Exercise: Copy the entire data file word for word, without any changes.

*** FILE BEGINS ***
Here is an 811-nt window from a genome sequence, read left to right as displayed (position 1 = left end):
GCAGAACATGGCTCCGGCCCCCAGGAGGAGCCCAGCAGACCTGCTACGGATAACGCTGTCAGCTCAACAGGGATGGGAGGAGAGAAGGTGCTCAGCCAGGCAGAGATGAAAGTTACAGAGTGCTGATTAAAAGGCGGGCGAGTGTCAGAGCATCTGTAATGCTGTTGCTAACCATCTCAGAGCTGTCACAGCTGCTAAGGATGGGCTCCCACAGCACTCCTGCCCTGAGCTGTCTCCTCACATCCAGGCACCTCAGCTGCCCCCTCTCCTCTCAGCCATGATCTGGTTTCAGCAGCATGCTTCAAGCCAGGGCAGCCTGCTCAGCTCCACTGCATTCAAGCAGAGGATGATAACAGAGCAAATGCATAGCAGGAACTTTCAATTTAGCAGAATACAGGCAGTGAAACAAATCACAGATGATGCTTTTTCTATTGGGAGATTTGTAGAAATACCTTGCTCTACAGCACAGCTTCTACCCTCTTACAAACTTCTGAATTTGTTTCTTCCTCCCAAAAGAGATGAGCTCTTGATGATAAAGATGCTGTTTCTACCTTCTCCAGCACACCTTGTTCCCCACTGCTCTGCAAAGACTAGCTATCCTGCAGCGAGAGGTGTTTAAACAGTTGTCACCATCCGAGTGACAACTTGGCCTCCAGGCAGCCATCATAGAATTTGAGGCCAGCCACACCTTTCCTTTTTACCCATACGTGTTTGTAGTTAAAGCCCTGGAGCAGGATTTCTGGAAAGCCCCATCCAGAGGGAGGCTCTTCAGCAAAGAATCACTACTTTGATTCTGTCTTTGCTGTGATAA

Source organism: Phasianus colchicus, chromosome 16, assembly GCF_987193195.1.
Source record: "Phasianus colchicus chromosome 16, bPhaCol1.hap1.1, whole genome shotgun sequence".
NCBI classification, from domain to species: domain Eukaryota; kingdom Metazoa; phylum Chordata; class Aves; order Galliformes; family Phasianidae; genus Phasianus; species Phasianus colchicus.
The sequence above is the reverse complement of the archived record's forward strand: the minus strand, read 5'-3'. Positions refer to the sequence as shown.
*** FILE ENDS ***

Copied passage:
Here is an 811-nt window from a genome sequence, read left to right as displayed (position 1 = left end):
GCAGAACATGGCTCCGGCCCCCAGGAGGAGCCCAGCAGACCTGCTACGGATAACGCTGTCAGCTCAACAGGGATGGGAGGAGAGAAGGTGCTCAGCCAGGCAGAGATGAAAGTTACAGAGTGCTGATTAAAAGGCGGGCGAGTGTCAGAGCATCTGTAATGCTGTTGCTAACCATCTCAGAGCTGTCACAGCTGCTAAGGATGGGCTCCCACAGCACTCCTGCCCTGAGCTGTCTCCTCACATCCAGGCACCTCAGCTGCCCCCTCTCCTCTCAGCCATGATCTGGTTTCAGCAGCATGCTTCAAGCCAGGGCAGCCTGCTCAGCTCCACTGCATTCAAGCAGAGGATGATAACAGAGCAAATGCATAGCAGGAACTTTCAATTTAGCAGAATACAGGCAGTGAAACAAATCACAGATGATGCTTTTTCTATTGGGAGATTTGTAGAAATACCTTGCTCTACAGCACAGCTTCTACCCTCTTACAAACTTCTGAATTTGTTTCTTCCTCCCAAAAGAGATGAGCTCTTGATGATAAAGATGCTGTTTCTACCTTCTCCAGCACACCTTGTTCCCCACTGCTCTGCAAAGACTAGCTATCCTGCAGCGAGAGGTGTTTAAACAGTTGTCACCATCCGAGTGACAACTTGGCCTCCAGGCAGCCATCATAGAATTTGAGGCCAGCCACACCTTTCCTTTTTACCCATACGTGTTTGTAGTTAAAGCCCTGGAGCAGGATTTCTGGAAAGCCCCATCCAGAGGGAGGCTCTTCAGCAAAGAATCACTACTTTGATTCTGTCTTTGCTGTGATAA

Source organism: Phasianus colchicus, chromosome 16, assembly GCF_987193195.1.
Source record: "Phasianus colchicus chromosome 16, bPhaCol1.hap1.1, whole genome shotgun sequence".
NCBI classification, from domain to species: domain Eukaryota; kingdom Metazoa; phylum Chordata; class Aves; order Galliformes; family Phasianidae; genus Phasianus; species Phasianus colchicus.
The sequence above is the reverse complement of the archived record's forward strand: the minus strand, read 5'-3'. Positions refer to the sequence as shown.